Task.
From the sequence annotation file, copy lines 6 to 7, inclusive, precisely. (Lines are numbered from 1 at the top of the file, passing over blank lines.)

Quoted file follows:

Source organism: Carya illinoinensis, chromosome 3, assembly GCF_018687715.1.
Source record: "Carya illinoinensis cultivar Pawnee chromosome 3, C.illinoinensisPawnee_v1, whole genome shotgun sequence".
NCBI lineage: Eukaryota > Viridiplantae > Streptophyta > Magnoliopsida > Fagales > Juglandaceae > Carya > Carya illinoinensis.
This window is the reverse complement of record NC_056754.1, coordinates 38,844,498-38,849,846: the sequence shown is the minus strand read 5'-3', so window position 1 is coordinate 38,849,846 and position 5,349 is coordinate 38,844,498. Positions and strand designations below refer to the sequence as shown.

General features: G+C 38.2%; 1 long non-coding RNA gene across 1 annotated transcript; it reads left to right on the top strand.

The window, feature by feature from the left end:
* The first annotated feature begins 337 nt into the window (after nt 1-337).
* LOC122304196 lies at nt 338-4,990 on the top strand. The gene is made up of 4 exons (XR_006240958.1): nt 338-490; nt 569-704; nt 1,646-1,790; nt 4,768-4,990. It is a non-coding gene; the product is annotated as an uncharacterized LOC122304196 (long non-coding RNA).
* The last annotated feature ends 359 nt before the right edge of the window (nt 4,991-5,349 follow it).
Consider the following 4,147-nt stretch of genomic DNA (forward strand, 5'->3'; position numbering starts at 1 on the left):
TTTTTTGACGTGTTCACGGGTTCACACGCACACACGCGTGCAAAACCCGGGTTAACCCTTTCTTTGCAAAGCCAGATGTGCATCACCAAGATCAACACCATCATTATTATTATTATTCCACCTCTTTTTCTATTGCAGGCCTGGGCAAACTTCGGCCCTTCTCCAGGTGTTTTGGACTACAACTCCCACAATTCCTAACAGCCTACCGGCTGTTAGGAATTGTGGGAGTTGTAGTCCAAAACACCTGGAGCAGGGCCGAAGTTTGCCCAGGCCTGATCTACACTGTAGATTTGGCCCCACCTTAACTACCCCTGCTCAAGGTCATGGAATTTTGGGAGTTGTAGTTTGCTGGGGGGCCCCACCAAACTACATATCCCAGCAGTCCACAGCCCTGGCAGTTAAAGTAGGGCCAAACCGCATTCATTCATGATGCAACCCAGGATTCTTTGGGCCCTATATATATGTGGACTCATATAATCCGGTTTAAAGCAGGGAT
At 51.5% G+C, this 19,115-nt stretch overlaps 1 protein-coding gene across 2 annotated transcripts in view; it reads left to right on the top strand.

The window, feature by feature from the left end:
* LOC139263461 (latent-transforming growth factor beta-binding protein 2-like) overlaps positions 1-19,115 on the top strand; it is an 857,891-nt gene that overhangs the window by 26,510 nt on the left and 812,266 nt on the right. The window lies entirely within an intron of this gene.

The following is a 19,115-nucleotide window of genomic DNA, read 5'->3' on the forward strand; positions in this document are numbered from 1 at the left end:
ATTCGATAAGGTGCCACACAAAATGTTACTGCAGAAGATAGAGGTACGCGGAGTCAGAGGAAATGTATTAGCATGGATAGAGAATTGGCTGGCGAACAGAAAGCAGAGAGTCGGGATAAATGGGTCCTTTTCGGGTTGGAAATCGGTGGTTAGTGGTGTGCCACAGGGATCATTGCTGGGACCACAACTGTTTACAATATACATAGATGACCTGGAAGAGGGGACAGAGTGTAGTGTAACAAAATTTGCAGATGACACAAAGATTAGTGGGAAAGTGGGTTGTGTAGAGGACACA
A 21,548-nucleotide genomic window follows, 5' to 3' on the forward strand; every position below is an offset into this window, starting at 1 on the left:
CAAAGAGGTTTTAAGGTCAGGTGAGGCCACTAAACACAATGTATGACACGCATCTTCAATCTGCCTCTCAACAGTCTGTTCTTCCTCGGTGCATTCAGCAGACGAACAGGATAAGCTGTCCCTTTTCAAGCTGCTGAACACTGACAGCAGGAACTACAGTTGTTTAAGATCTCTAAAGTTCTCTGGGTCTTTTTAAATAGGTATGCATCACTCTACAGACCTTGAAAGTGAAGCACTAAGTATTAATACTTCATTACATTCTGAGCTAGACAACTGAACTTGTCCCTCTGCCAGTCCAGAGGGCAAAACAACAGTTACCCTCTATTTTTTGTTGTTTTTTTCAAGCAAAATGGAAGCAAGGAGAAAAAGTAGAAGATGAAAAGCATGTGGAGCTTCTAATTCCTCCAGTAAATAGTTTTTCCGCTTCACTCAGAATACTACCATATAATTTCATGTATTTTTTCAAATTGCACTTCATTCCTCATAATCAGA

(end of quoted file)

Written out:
The window, feature by feature from the left end:
* The first annotated feature begins 337 nt into the window (after nt 1-337).